Wednesday, May 22, 2013

FORGOTTEN BIRD: INDIAN SPARROW BECOMING EXTINCT

By M H Ahssan / Hyderabad

Recently, we celebrated the 'World Sparrow Day' (20th May 2013) and we passed a resolution to save this near to extinct bird. But till date no measures have been taken to save this 'Indian Bird' nor the government has taken any measures to protect this bird despite repeated pleas and diverting focus on our ecological diversity.

Until recently, the house sparrow was known to be one of the common birds of our country. However, one hardly comes across this chirpy bird of late. The bird listed under the ‘least concern’ category till 2011 by the International Union for Conservation of Nature (IUCN), is now on the brink of extinction.
A survey by the Indian Council of Agricultural Research (ICAR) has reported that Andhra Pradesh has lost 80 per cent of its sparrow population. The alarming fact though is that a major part of the loss has occurred over the last decade. This is of concern as sparrows are ‘Bio-indicators’ and their presence reflects the health of the environment. “Hyderabad is no longer home to many sparrows. As of now, they are commonly found in most villages,” says Dr R Hampaiah, chairman of AP Bio Diversity Board.

The house sparrow is known for its ubiquitous presence and can survive in varied and even extreme conditions. Yet simple and seemingly unharmful lifestyle changes of humans are responsible for the turn in numbers of this species. Though the primary reason behind their disappearance is not completely known, modern architecture has had a direct impact on the food resources and nesting sites of the birds. Also, their numbers have been dwindling particularly in areas with cell-phone towers as the electro-magnetic radiation generated by them is known to affect the flight of sparrows. Rampant use of pesticides, chemicals such as DDT, Dieldrin, Aldrin, etc, and noise pollution only compound the problem. “Another major phenomenon in the city which has affected the bird populations is the growing population of pigeons,” adds Dr Hampaiah.

To address this issue, Mohammed Dilawar and other bird enthusiasts at the Nature Forever Society (NFS) have been working for the cause of sparrow conservation for the past eight years. Their ‘House The Sparrow’ campaign is aimed at involving the common man in the conservation movement. “We cannot do much in the field of tiger or lion conservation but every person can actively participate in this campaign even with limited resources,” explains Dilawar, the founder of NFS. The campaign allows you to buy scientifically designed nest boxes or bird-feeders on a no-profit-no-loss basis which can be hung in balconies or placed on terraces.

Though this might not be a permanent solution to this problem, it can definitely make sparrows flock to your home or apartment depending on their population in the area. The feeders can be filled with grains like rice, wheat, bajra among others. Dilawar also emphasizes the need for patience as this might take some time. Once the sparrows check in, you need to make sure that you are regular with the feeding routine as the birds will depend on you from then on. Providing water is another criteria for the visitors to frequent your home, especially in the summers. “We also encourage people to provide water as the summers can be harsh on the sparrows,” adds Dilawar.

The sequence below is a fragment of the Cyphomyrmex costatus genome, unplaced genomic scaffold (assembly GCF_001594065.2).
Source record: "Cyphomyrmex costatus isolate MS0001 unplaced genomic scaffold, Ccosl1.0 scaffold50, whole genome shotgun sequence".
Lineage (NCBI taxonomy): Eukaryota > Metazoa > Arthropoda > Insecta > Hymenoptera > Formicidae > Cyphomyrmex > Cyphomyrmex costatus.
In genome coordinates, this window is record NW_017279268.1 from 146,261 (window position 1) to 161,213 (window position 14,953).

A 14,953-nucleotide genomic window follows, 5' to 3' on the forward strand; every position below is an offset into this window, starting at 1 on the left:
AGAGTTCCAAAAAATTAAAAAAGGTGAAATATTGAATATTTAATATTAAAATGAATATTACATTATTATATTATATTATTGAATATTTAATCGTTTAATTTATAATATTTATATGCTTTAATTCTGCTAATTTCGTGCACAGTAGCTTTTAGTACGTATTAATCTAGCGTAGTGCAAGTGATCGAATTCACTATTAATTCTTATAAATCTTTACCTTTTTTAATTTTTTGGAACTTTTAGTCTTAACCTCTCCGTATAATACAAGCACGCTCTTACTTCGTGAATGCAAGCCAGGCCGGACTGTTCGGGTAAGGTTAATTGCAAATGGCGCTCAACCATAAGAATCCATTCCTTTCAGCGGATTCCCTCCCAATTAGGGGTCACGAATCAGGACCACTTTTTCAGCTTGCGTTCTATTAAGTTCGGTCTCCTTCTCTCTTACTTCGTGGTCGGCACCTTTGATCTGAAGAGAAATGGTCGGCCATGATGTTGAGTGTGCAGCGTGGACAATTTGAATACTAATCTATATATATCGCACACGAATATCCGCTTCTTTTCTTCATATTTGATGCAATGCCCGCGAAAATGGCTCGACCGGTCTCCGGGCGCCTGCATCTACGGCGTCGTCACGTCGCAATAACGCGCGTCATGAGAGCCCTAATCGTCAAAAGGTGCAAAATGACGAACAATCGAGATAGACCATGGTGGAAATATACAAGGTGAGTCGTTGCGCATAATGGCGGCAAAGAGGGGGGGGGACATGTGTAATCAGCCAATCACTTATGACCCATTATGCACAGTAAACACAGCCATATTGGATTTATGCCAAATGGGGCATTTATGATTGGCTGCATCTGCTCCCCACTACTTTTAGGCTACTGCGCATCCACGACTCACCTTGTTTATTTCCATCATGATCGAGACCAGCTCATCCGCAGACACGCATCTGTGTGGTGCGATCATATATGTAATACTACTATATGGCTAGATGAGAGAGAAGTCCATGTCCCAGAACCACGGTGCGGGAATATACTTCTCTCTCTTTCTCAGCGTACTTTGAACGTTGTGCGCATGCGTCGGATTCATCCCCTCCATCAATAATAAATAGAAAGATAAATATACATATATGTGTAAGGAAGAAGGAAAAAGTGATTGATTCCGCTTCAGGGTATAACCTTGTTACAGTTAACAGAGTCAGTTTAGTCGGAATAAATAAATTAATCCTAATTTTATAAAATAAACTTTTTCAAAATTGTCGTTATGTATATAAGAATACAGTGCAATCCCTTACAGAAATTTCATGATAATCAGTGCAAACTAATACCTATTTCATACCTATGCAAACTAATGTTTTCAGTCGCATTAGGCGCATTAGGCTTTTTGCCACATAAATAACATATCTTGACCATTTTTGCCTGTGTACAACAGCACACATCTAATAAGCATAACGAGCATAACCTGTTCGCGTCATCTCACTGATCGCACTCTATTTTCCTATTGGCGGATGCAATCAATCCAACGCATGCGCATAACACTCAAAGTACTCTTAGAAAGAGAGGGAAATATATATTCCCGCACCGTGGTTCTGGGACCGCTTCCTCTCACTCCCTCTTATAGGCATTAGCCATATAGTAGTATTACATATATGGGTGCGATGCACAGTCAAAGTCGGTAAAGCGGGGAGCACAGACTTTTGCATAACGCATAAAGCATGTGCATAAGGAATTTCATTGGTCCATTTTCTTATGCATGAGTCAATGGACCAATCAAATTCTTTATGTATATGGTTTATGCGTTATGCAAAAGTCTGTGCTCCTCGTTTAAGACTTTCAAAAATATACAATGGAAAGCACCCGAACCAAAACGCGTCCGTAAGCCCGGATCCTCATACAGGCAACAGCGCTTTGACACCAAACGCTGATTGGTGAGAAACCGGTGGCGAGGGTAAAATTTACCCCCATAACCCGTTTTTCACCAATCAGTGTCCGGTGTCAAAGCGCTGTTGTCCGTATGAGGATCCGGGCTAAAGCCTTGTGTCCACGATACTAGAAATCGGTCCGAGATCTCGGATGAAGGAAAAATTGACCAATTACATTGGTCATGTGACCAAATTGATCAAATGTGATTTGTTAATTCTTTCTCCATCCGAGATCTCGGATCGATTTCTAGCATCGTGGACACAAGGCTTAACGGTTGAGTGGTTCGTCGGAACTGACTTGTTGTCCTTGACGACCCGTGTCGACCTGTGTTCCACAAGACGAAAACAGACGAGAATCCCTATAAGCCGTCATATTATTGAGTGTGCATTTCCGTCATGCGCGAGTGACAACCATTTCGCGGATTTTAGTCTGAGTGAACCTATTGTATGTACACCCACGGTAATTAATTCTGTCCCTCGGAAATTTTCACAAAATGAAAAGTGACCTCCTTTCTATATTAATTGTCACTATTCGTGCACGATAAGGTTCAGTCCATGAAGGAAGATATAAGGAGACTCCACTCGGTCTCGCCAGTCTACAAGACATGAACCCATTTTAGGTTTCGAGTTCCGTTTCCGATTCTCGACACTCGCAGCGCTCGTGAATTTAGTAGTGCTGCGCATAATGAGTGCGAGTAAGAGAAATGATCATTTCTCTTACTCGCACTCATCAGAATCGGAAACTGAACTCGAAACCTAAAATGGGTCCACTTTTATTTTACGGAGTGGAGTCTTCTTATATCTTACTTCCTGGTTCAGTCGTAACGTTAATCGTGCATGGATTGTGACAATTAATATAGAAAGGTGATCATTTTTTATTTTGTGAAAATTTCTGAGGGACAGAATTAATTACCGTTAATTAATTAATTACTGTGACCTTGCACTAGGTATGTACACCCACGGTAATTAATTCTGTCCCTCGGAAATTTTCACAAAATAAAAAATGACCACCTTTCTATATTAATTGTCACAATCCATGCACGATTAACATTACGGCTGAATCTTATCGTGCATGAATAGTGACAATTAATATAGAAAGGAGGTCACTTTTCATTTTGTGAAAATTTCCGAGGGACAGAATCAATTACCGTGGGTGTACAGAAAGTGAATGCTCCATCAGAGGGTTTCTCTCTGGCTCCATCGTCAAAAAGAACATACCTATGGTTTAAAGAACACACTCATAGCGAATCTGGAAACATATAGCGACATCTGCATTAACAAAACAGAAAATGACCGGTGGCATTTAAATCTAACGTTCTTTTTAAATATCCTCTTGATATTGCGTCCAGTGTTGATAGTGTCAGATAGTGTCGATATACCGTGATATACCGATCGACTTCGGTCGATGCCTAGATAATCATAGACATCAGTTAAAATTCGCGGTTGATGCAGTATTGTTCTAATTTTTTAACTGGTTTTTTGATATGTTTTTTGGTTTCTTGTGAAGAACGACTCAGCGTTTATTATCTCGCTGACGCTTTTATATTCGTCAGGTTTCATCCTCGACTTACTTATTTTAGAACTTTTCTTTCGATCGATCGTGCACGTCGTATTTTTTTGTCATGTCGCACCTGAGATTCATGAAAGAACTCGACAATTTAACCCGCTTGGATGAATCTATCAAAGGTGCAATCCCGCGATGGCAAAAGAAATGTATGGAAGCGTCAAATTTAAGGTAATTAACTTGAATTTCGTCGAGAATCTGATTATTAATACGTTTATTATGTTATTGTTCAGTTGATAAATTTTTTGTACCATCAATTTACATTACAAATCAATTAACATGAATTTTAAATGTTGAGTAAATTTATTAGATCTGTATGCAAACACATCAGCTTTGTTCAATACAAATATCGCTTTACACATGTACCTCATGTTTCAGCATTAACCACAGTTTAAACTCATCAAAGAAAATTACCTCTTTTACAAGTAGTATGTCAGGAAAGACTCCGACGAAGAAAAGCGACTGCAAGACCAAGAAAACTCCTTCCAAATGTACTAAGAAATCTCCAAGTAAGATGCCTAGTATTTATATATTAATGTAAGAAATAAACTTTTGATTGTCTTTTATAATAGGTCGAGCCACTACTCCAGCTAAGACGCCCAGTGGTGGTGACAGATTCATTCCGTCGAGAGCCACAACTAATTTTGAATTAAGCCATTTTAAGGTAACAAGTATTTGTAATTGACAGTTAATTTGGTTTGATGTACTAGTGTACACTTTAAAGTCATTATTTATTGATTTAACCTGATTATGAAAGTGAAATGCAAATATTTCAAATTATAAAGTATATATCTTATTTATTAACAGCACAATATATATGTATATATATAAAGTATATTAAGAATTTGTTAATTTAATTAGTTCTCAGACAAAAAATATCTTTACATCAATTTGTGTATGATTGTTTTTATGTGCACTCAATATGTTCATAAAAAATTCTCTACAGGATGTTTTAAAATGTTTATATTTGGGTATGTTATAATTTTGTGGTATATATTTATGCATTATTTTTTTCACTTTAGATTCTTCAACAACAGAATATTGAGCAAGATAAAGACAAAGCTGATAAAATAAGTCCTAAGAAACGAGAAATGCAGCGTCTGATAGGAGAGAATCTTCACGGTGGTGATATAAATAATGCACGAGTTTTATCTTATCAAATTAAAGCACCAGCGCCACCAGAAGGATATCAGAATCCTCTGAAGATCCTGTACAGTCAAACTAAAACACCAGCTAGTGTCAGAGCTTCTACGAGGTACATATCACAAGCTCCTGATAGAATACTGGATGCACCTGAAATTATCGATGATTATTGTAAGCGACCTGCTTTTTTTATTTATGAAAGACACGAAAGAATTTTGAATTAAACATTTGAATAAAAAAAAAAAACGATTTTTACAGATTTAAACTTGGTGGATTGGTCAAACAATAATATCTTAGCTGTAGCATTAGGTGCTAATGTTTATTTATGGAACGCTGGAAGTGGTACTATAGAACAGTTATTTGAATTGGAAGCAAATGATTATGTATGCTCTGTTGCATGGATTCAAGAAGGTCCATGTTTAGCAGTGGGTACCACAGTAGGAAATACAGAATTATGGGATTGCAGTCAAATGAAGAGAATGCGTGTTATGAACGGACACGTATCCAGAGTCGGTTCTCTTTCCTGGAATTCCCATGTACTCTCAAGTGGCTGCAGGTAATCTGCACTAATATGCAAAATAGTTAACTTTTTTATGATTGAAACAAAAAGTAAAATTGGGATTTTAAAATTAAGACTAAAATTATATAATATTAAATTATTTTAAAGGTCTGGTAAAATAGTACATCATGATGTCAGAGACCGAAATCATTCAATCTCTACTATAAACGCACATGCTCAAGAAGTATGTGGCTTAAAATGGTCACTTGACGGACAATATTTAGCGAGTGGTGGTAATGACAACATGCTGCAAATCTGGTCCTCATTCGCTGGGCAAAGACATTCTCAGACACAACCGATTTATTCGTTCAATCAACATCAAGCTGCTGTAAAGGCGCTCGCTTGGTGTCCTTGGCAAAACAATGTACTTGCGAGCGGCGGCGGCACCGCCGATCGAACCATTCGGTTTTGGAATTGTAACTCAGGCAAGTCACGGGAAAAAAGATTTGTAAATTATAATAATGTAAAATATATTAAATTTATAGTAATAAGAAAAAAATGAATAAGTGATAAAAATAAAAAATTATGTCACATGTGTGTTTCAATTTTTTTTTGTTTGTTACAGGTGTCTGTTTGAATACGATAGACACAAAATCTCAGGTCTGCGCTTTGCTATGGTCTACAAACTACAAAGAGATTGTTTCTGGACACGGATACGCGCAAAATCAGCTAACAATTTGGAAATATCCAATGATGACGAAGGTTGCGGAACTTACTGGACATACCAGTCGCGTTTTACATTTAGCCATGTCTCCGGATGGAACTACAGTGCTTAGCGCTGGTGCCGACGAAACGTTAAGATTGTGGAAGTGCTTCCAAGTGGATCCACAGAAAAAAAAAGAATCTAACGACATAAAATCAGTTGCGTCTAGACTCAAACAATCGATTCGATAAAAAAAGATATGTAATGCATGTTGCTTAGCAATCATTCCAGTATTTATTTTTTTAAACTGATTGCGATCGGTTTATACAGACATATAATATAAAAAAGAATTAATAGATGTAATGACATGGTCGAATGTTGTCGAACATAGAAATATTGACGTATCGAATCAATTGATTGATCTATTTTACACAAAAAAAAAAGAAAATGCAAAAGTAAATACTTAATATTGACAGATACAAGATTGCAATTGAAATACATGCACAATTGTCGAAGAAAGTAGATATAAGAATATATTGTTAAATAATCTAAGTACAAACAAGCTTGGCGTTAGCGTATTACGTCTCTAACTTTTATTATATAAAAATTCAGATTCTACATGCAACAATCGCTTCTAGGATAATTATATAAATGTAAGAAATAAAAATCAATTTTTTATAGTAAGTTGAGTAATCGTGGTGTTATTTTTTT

The nest boxes can also be made at home using wood or cardboard. The specific design and size for the sparrows needs to be followed for this purpose as the nest boxes also perform the function of protecting them from larger birds in addition to providing shelter. “The AP Pollution Control Board (APPCB) has also been distributing cartons that can house the birds,” says Dr WG Prasanna Kumar, chairman of National Green Corps as a part of their awareness campaign launched on the occasion of World Sparrow Day on March 20 this year. Also, containers can be filled with grains or water can replace the scientific bird-feeders. Clean water and grains need to be placed in a quiet, safe corner to attract these birds. Also make sure that the containers are not washed with soap or detergent to ensure that they don’t poison the birds.

Another important feature for bird conservation is to increase the green cover in the form of parks and lawns. Flowering plants, hedges and plants with edible berries are known to attract sparrows. Also, care must be taken to strictly avoid the use of pesticides and chemicals to protect the birds. “Manicured and pedicured lawns and gardens,” as Dilawar puts it, must also be given up. If you wish to go a little further with the attempt, you can also arrange for bird baths along with a container filled with dust. Sparrows are known for their love of dust baths.

Get started now and do a good-turn this summer for your ‘dad’s childhood friend, now homeless’ - as the posters for CoP-11 proclaim.

NFS provides scientifically designed nest boxes for various birds that range from `95 to `3,105. Bird feeders are available at `95.

How you can help

* Place bird-feeders with grains like rice, wheat or bajra
* Place containers with clean water in isolated corners
* Nest boxes can be hung to provide shelter
* Grow flowering plants and hedges
* Avoid chemicals and pesticides
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